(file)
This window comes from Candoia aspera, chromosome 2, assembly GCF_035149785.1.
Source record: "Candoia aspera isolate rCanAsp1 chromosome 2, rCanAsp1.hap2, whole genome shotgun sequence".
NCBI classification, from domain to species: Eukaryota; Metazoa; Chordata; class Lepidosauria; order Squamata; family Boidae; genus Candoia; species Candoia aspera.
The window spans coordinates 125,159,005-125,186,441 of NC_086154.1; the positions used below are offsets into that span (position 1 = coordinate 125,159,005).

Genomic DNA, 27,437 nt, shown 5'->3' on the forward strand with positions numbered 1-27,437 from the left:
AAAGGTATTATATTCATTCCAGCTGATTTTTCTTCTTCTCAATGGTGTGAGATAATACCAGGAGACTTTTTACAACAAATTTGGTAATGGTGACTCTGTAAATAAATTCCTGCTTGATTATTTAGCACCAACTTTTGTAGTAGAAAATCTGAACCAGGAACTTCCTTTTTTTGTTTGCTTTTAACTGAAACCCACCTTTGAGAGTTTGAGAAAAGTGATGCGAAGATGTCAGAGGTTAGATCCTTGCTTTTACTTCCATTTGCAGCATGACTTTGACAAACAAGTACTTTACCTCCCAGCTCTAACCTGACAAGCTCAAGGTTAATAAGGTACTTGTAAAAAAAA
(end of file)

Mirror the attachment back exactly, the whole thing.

This window comes from Candoia aspera, chromosome 2, assembly GCF_035149785.1.
Source record: "Candoia aspera isolate rCanAsp1 chromosome 2, rCanAsp1.hap2, whole genome shotgun sequence".
NCBI classification, from domain to species: Eukaryota; Metazoa; Chordata; class Lepidosauria; order Squamata; family Boidae; genus Candoia; species Candoia aspera.
The window spans coordinates 125,159,005-125,186,441 of NC_086154.1; the positions used below are offsets into that span (position 1 = coordinate 125,159,005).

Genomic DNA, 27,437 nt, shown 5'->3' on the forward strand with positions numbered 1-27,437 from the left:
AAAGGTATTATATTCATTCCAGCTGATTTTTCTTCTTCTCAATGGTGTGAGATAATACCAGGAGACTTTTTACAACAAATTTGGTAATGGTGACTCTGTAAATAAATTCCTGCTTGATTATTTAGCACCAACTTTTGTAGTAGAAAATCTGAACCAGGAACTTCCTTTTTTTGTTTGCTTTTAACTGAAACCCACCTTTGAGAGTTTGAGAAAAGTGATGCGAAGATGTCAGAGGTTAGATCCTTGCTTTTACTTCCATTTGCAGCATGACTTTGACAAACAAGTACTTTACCTCCCAGCTCTAACCTGACAAGCTCAAGGTTAATAAGGTACTTGTAAAAAAAA